You are a young woman who has already positioned herself with a relevant role in her generation’s Legal sector. You are also close to the example of Maria Eugenia Gay. She is also a reference for many other women who want to participate in decision-making forums and who believe in equality in the Legal sector. What is your opinion on this?
For me it is important to follow a path with principles and coherence; I studied law to help other people, and I started the associative path because I consider that I have been lucky enough to have people who have guided and oriented me and I think it is fair to give back to the collective what I have received. Maria Eugenia Gay has always had a special sensitivity towards young lawyers, and that gave us a lot of wings so that the GAJ Committee could be ambitious and adopt very innovative initiatives, giving us a loudspeaker and positioning us as a group of young people with great sensitivity to help our colleagues. It is also important that there are women in leadership positions, as I believe that in order to break down stereotypes and mental barriers it is essential for young female colleagues to see that other women lawyer are good leaders. Although it is true that much progress has been made in the field of equality, we must not forget that there is still a long way to go.
The group of young women lawyers is particularly vulnerable, as it combines the precariousness that young people suffer in their first years in the profession and the enormous amount of prejudice due to the fact that they are women. On many occasions, young female colleagues are treated with excessive paternalism, they are judged for decisions in their personal lives, their professional careers are limited by the possibility of motherhood, by whether or not they have a partner, by whether or not they are dressed up or badly dressed. Unfortunately, it is very common to hear comments such as “Oh, you look like a girl, have you just graduated?”, or that a colleague is asked in job interviews if she has a partner. I was even reproached on one occasion for not being “masculine enough” to dedicate myself to business law. There is still a long way to go, a lot of social cultures to change, many stereotypes to eliminate. I also believe that conciliation and equality must be approached as a task for all of us, women and men, I prefer to avoid confrontation between one and the other, I believe that we will only achieve true equality in the profession and in society when we all seek to work side by side, on the same level. In this sense, I learned a great deal from Pol Olivet, who was President of GAJ, because I understood that it is just as important for women to demand equality as it is for this demand to be backed up by colleagues, and for them to pursue co-responsibility as much as we do.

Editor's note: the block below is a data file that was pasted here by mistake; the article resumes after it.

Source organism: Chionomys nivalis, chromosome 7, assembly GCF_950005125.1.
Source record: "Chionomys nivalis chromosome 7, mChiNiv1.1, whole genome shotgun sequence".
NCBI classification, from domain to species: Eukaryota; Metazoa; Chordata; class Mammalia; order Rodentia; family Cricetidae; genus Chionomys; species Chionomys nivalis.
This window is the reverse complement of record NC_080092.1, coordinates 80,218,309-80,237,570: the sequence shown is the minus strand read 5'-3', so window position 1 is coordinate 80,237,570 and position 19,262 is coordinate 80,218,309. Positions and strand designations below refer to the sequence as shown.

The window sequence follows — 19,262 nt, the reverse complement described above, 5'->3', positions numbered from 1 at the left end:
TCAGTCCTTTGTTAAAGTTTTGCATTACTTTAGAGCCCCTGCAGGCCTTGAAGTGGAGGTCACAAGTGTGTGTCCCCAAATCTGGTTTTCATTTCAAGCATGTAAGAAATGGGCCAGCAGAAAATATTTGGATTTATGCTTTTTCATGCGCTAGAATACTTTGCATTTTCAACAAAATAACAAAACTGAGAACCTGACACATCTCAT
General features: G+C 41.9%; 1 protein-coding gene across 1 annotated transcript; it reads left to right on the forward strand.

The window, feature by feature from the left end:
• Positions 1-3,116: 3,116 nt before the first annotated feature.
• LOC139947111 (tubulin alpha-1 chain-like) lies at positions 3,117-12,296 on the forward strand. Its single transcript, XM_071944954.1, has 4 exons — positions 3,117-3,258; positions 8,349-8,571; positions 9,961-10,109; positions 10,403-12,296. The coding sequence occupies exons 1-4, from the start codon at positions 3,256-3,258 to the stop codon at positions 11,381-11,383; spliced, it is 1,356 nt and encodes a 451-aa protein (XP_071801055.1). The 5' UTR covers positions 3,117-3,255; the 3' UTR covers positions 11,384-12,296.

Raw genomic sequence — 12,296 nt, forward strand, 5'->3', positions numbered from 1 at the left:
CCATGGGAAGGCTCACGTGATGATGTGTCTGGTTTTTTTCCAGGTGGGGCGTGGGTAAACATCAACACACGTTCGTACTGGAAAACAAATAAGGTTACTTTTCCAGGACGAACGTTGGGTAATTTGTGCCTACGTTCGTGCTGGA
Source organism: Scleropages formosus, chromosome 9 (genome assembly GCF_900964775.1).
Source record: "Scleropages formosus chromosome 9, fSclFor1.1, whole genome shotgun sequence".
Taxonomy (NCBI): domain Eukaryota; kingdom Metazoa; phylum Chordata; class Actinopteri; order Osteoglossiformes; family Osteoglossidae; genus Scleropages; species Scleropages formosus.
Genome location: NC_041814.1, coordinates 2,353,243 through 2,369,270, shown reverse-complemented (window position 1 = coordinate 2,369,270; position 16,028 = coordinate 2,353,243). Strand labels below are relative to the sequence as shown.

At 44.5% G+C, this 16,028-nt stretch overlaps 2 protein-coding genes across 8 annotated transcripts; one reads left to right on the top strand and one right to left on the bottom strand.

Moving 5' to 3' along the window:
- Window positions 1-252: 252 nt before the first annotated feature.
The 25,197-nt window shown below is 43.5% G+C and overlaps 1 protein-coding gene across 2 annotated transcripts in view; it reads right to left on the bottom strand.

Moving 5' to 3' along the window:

What other concerns do you have about the Legal sector in our country?
It is important to fight for the rights of younger colleagues, as they are currently facing many obstacles in their careers: on the one hand, a large number of young people are forced to work as fake self-employed, usually in small and medium-sized offices. On the other hand, although it is a profession that requires long hours, too often young people are abused to work marathon days, taking advantage of the fact that they want to learn and that there is a lot of competition.
What hobbies and interests do you enjoy, and what do you relax with?
I have been practising yoga for many years, and I am passionate about cooking. I also like to share it with the people I love, family and friends, and there is nothing that makes me happier than inviting them to share what I cook. I even had a cooking blog for about four years, where I wrote recipes that my mother and I prepared. I love to travel, although, with the pandemic, this hobby has had to take a pause, I have taken the opportunity to walk in the mountains and connect with nature. I am also a bookworm; I like to keep up to date with literary trends as much as I like to read the classics.
By Desiré Vidal
To read the full interview on issue number 108 click here.